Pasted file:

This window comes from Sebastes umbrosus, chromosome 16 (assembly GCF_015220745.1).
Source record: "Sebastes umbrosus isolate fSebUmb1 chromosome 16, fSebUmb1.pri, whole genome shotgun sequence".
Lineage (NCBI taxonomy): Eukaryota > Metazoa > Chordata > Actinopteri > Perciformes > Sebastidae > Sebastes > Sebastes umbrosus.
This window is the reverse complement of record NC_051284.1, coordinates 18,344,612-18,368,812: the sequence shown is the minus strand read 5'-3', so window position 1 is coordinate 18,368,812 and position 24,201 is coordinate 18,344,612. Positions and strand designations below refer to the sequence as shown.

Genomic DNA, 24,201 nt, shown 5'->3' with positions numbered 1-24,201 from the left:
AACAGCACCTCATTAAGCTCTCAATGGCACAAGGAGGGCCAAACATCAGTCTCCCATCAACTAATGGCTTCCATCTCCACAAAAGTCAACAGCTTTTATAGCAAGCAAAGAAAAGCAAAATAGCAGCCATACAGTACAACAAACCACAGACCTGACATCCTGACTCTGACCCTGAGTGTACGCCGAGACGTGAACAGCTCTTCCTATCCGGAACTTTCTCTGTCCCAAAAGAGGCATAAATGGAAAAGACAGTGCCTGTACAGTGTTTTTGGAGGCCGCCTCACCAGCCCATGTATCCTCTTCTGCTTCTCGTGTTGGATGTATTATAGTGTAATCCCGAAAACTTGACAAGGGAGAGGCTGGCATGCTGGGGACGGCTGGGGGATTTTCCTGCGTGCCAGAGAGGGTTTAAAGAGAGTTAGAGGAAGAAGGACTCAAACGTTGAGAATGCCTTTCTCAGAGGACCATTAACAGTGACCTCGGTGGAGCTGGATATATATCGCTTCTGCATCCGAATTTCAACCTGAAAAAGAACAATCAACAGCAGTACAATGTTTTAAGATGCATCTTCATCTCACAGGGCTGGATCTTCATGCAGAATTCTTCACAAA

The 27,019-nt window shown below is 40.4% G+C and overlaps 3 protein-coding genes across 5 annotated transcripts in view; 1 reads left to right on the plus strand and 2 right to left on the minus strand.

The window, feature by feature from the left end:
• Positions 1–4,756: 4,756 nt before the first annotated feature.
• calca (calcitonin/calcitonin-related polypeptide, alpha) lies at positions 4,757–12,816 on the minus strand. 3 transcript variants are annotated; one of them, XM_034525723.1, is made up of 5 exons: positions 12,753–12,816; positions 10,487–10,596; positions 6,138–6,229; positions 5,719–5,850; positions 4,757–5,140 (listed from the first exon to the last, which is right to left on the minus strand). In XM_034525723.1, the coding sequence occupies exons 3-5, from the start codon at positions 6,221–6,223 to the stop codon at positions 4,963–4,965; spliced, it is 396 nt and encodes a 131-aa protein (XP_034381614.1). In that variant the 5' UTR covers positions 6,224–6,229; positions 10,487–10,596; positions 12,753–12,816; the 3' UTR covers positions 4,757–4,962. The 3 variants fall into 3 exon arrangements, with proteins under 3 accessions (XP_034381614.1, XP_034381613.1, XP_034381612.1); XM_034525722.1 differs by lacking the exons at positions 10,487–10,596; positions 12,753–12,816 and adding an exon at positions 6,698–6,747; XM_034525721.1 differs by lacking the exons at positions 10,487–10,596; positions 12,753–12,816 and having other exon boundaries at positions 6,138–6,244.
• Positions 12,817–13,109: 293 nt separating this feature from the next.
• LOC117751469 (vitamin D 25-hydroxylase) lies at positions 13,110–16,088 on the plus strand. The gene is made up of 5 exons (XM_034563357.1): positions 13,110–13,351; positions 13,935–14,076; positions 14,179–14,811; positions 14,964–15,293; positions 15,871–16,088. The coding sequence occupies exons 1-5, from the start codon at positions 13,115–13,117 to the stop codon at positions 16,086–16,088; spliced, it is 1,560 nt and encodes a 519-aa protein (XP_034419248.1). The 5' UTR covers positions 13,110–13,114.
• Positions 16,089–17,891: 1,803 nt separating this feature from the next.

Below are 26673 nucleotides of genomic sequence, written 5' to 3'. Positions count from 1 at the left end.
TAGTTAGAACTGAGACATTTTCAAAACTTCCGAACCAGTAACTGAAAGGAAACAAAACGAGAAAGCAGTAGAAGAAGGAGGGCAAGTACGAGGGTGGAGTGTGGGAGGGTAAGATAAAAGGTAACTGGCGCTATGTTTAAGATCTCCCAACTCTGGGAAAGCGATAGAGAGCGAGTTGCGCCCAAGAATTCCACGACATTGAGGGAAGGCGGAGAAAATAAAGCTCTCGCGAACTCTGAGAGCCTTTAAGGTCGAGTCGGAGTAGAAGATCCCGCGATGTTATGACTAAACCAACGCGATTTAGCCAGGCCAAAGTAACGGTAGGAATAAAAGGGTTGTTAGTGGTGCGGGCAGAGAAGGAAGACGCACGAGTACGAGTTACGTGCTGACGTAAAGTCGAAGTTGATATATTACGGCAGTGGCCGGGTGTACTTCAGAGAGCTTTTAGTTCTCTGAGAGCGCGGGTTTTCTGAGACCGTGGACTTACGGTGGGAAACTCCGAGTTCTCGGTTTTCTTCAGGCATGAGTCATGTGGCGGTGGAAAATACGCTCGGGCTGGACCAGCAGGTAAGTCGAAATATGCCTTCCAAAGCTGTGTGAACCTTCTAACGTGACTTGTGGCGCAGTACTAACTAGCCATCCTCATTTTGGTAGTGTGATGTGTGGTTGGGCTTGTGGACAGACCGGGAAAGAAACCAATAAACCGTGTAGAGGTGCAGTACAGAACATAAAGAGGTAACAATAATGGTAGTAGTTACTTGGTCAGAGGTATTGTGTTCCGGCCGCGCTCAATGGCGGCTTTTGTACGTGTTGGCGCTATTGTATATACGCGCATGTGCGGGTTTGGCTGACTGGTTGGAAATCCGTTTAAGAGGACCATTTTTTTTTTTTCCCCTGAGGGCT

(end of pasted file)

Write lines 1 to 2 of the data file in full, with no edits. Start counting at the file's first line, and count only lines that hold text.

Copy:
This window comes from Sebastes umbrosus, chromosome 16 (assembly GCF_015220745.1).
Source record: "Sebastes umbrosus isolate fSebUmb1 chromosome 16, fSebUmb1.pri, whole genome shotgun sequence".